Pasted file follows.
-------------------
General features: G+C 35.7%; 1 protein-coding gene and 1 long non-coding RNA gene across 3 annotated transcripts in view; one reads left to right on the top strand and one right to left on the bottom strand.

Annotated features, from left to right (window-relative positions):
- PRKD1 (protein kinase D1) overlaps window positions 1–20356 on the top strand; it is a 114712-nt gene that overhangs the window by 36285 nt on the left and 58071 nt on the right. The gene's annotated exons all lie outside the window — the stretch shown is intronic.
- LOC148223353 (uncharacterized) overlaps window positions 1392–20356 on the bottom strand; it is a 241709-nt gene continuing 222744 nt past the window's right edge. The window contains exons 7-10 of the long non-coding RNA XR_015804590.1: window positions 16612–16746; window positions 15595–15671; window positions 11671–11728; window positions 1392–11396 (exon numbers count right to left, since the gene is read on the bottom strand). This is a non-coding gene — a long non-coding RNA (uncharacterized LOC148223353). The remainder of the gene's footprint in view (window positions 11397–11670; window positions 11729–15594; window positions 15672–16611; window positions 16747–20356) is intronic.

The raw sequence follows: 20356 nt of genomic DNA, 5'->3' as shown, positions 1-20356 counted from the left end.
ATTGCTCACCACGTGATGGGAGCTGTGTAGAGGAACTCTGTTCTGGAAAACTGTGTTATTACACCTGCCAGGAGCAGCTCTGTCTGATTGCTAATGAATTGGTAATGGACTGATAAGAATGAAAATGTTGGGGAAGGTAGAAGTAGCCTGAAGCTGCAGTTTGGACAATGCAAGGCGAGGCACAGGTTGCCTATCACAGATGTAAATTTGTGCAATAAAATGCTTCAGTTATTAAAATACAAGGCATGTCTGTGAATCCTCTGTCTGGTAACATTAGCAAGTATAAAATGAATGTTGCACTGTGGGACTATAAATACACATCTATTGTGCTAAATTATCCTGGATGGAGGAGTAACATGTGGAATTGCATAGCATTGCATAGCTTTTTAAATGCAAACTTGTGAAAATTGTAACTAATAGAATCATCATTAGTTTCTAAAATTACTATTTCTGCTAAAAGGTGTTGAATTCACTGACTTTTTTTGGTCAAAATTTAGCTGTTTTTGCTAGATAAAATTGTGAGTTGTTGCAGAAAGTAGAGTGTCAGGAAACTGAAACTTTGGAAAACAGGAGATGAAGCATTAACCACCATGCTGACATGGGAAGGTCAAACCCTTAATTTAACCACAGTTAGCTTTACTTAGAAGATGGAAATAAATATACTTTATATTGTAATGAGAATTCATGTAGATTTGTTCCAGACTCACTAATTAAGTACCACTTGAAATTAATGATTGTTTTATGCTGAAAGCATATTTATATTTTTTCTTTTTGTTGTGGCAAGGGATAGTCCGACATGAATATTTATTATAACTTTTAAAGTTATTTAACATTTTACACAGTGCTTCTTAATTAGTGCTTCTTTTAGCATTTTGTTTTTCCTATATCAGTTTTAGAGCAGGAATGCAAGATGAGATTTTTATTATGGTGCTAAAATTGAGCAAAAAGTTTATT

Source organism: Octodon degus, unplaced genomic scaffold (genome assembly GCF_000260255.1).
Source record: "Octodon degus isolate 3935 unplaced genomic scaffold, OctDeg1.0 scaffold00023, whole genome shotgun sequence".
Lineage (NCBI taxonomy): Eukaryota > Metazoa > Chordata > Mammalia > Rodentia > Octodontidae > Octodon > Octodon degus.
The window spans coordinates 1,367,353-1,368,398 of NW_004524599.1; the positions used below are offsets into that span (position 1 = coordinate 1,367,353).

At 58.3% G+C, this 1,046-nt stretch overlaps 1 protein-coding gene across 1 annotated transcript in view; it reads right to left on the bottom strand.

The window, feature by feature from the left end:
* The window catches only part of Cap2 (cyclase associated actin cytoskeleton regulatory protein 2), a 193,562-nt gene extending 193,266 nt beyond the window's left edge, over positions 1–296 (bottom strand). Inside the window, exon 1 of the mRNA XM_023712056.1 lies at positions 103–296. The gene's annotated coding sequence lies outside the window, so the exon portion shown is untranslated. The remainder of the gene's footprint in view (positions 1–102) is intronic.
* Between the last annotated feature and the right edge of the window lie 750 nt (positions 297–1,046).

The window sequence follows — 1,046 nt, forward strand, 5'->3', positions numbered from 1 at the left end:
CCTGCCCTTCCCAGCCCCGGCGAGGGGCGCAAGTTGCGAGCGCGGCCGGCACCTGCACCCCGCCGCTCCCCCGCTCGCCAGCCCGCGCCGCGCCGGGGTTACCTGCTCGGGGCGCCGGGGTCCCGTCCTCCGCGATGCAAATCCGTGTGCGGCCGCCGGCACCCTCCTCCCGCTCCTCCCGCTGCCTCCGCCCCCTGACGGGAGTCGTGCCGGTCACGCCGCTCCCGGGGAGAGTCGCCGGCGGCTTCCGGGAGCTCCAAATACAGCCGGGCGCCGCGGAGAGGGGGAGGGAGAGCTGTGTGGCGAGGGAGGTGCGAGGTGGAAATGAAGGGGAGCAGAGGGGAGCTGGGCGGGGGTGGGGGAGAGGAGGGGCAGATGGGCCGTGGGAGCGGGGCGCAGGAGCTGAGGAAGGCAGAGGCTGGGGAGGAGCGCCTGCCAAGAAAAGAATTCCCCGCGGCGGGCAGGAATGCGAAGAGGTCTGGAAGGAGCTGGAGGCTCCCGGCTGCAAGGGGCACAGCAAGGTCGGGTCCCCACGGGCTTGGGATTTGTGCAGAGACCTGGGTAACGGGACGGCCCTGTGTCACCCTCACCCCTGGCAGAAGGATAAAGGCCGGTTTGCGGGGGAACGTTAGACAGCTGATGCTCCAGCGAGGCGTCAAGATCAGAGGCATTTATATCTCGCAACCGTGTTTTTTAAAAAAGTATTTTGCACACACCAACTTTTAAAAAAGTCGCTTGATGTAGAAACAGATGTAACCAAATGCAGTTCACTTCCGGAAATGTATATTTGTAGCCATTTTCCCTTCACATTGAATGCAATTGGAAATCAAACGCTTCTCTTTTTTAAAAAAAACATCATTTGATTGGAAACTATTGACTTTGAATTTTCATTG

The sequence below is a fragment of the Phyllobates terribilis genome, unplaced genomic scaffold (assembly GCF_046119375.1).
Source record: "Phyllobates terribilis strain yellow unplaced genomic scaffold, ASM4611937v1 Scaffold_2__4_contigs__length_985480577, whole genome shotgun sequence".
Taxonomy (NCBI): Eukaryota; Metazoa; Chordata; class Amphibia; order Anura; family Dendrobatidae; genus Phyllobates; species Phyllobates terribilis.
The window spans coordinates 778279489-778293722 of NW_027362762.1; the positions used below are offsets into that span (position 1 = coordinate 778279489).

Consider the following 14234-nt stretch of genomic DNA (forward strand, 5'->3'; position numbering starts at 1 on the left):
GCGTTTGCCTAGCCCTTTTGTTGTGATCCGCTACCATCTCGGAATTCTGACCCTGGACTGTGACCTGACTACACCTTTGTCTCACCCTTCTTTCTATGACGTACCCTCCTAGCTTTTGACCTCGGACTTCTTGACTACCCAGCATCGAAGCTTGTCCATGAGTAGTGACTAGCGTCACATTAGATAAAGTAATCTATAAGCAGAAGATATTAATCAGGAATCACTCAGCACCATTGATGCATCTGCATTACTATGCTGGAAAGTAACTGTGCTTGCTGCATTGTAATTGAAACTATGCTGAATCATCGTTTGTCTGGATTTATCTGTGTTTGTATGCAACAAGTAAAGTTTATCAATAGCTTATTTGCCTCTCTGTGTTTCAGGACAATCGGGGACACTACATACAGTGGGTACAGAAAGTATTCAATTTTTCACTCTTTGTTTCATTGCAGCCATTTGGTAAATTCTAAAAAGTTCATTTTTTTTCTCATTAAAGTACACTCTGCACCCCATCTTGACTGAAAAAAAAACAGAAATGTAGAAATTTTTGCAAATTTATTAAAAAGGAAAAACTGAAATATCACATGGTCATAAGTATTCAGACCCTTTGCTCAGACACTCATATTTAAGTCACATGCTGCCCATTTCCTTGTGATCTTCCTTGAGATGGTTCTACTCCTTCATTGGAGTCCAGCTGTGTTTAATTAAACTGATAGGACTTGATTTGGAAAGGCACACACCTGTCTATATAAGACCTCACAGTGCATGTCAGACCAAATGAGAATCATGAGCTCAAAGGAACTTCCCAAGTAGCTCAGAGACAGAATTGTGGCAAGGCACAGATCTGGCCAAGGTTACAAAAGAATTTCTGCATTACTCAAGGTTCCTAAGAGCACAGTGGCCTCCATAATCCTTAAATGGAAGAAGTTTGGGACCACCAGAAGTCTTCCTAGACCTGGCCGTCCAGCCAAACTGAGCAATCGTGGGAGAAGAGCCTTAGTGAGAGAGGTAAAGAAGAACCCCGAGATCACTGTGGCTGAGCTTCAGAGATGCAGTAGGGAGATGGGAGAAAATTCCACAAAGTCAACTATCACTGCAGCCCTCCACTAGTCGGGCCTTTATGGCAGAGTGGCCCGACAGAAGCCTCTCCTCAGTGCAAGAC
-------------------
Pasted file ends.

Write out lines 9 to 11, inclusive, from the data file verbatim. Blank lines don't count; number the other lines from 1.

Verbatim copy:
Lineage (NCBI taxonomy): Eukaryota > Metazoa > Chordata > Mammalia > Rodentia > Octodontidae > Octodon > Octodon degus.
The window spans coordinates 1,367,353-1,368,398 of NW_004524599.1; the positions used below are offsets into that span (position 1 = coordinate 1,367,353).

At 58.3% G+C, this 1,046-nt stretch overlaps 1 protein-coding gene across 1 annotated transcript in view; it reads right to left on the bottom strand.